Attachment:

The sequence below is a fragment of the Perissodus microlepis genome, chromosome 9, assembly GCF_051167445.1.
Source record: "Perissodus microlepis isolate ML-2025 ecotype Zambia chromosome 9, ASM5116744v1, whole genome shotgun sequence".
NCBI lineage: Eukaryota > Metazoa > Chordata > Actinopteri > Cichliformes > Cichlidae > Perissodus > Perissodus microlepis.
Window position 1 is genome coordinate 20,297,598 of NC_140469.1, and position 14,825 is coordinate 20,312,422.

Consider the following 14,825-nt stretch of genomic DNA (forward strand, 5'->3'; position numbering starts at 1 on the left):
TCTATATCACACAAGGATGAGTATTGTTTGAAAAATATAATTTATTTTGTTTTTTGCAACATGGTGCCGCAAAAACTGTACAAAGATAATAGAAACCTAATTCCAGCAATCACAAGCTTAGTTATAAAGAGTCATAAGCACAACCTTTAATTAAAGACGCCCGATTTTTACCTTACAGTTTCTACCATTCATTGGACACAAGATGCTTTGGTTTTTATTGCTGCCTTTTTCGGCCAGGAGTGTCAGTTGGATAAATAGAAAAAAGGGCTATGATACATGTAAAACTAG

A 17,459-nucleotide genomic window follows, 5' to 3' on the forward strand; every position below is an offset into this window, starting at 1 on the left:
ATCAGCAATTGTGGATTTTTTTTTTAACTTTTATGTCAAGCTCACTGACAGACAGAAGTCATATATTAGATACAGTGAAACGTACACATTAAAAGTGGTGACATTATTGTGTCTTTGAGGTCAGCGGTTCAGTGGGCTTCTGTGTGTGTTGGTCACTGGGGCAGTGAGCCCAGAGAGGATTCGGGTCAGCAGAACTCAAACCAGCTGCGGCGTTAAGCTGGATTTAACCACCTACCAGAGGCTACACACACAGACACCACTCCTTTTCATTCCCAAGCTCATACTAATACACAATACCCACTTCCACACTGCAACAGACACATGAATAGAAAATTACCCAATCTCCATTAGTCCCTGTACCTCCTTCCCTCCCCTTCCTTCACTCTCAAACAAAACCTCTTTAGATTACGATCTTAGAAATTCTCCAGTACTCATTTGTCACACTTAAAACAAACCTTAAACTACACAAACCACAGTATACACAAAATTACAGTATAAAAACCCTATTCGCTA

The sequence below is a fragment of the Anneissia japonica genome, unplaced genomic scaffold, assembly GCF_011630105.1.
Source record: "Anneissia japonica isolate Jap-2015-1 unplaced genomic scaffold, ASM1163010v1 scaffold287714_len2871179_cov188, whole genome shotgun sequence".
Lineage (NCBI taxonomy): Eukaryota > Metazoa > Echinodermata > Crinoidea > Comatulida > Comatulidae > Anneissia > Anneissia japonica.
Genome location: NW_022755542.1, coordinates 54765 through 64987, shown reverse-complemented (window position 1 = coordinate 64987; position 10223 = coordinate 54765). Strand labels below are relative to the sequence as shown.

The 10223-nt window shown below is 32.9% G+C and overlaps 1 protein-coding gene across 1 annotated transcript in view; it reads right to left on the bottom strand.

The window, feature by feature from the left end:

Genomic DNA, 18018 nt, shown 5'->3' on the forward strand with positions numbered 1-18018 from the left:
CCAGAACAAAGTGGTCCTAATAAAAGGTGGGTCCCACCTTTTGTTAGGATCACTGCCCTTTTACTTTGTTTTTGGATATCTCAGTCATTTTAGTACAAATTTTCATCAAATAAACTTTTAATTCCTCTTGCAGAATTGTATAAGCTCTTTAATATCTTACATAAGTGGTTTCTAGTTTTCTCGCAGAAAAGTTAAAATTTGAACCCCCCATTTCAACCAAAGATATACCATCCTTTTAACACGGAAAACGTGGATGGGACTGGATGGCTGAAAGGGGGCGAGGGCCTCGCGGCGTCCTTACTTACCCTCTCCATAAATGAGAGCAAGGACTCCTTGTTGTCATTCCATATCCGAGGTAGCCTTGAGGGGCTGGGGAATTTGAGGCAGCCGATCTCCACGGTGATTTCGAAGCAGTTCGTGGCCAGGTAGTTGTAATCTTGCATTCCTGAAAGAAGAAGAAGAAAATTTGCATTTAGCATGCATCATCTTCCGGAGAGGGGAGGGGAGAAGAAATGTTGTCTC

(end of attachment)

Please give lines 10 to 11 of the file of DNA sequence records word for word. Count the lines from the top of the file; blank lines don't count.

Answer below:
Source record: "Anneissia japonica isolate Jap-2015-1 unplaced genomic scaffold, ASM1163010v1 scaffold287714_len2871179_cov188, whole genome shotgun sequence".
Lineage (NCBI taxonomy): Eukaryota > Metazoa > Echinodermata > Crinoidea > Comatulida > Comatulidae > Anneissia > Anneissia japonica.